Any company that decides to enter the mattress business is no doubt entranced by one undeniable fact: Everybody needs one.

Those companies that start producing and selling mattresses also quickly run into a harsh fact: Everybody already has one.

Purple saw opportunity. It looked at the positives and the negatives of the mattress business, and decided the only way to succeed was to be better than everyone else. Better innovators, better manufacturers, better fulfillment specialists. Simply put, Purple had to change the game.

So, it did. Purple is a comfort technology company that designs and manufactures products to help people feel and live better through innovative comfort solutions. Purple designs and manufactures a range of comfort technology products, including mattresses, pillows, and seat cushions. Brothers Tony and Terry Pearce, both engineers, founded Purple.

Their quest to design and build the world's best mattress resulted in an incredibly responsive, pliable, strong material called hyper-elastic polymer. They had a game-changing innovation; now, they just had to build it.

Sue Via’s picture

By: Sue Via

Research has shown that during economic uncertainty, companies that find a balance between reducing resources to survive and investing in key areas for growth will fare better through the recession and beyond. It’s a nuanced approach to playing offense and defense at the same time.

But many small and medium-sized manufacturers that have been significantly impacted by the Covid-19 pandemic find themselves with what seem to be few options. They have reduced resources to the point that they have no time for anything beyond operations. When they do have time, it’s from a decrease in business, which means they do not have money to invest.

As a result, they may have become risk-averse, hesitant to upgrade machinery, or hire before business returns. But opportunity involves risk. Hunkering down to wait out economic uncertainty is typically not a path for future stability, growth, or even change.

A key for getting out of risk-aversion mode is creating a culture that encourages ideas and is willing to question if there might be a better way to do something. Continuous improvement starts with a mindset. But it also depends on a methodology or systems so that activities become part of routines and are measured and reviewed.

K. C. Morris’s picture

By: K. C. Morris

The Covid pandemic has highlighted the role that manufacturing plays in our society. Manufacturing is important not only for improving our quality of life but also for the necessities of life, from food to toilet paper to transportation and safe and secure housing.  As our society has evolved, we have learned better ways to manufacture and are able to create an amazing variety of products. But providing these goods is not without side effects to the environment, and care is needed to manage the impacts of our production systems.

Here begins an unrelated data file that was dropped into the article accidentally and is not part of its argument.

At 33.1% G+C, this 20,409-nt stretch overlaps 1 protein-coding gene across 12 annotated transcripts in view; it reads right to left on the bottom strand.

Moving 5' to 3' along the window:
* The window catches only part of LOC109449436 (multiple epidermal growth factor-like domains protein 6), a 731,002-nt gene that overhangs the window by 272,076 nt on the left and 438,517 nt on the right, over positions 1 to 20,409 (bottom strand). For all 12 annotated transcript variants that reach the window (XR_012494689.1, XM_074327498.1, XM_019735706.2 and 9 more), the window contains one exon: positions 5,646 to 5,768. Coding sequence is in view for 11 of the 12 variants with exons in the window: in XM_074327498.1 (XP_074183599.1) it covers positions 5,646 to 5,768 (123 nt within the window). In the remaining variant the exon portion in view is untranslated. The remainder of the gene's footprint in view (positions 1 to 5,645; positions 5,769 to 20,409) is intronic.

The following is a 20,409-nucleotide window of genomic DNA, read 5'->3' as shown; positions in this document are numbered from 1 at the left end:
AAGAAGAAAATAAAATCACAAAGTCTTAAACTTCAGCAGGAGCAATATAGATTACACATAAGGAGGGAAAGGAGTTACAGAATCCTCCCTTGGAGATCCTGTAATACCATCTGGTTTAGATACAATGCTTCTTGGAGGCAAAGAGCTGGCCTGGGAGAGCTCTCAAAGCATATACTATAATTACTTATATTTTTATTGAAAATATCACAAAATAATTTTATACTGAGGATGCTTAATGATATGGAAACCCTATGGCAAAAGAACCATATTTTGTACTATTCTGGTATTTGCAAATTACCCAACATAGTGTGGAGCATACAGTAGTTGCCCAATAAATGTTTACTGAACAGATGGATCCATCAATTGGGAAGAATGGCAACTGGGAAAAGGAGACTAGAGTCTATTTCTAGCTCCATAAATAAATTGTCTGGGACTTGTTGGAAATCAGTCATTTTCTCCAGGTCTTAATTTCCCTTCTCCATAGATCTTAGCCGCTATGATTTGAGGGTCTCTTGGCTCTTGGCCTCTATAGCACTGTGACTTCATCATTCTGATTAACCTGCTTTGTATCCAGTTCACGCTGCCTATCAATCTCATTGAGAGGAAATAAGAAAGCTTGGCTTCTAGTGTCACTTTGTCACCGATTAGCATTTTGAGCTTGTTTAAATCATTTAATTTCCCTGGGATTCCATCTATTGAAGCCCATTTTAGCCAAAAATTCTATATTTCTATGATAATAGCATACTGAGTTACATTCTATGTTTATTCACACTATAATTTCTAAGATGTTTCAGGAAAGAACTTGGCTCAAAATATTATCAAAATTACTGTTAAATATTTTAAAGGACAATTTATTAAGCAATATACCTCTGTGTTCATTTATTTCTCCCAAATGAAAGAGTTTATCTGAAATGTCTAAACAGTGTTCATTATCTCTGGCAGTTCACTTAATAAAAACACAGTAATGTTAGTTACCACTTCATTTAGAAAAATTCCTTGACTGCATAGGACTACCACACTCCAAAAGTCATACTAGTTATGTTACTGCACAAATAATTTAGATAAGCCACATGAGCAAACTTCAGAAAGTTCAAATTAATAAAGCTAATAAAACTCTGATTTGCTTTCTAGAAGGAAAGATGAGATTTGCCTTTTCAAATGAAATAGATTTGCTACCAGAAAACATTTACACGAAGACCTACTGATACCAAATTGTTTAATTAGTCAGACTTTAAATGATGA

According to the Organization for Economic Cooperation and Development (OECD), sustainable manufacturing refers to the ability to manage manufacturing operations “in an environmentally and socially responsible manner.” Standards and programs of various kinds have formed around this idea, but many only scratch the surface of what could be accomplished if we had better measurement science to really evaluate the trade offs that manufacturers must make every day to be sustainable.

Thomas R. Cutler’s picture

By: Thomas R. Cutler

More than 80 percent of U.S. food manufacturing plants operating today were built more than 20 years ago and may lack safety features. The average age of manufacturing assets and equipment currently in operation in the United States, according to IndustryWeek, is close to 20 years, and since 1990, the age of assets has virtually doubled.

This means equipment such as conveyors, pallet jacks, and tuggers represent myriad potential safety hazards. Addressing those issues means that more maintenance, more labor, more training, and more certifications are required, all of which come with a steep price tag.

Multiple Authors
By: Ryan E. Day, Dirk Dusharme @ Quality Digest, Taran March @ Quality Digest

In order to best illustrate how enterprisewide SPC software can help address shop-floor problems and then funnel the captured data to the corporate level where strategic issues can be analyzed, here is a case study of a hypothetical manufacturing facility. In it, the company makes effective use of SPC for data-driven decisions.

A global food products manufacturing company with 11 sites worldwide had chosen to master quality, both tactically and strategically, as its top goal. Each site collected and analysed data in the company’s enterprisewide SPC software, both to monitor and respond to quality issues at the site, and to share those same data with the corporate office.

At the company’s Prague site, the quality manager looked at her shop-floor data for the previous month. As figure 1 indicates, the software reported a total of 737 events, which at first glance seemed like a big deal to the manager. However, on closer inspection, she could see that these weren’t massive quality issues with the product or processes. However, there were 517 missed data checks. Although not a line-stopping issue, missed checks could result in noncompliance to agreements with customers or industry requirements.

Syndicate content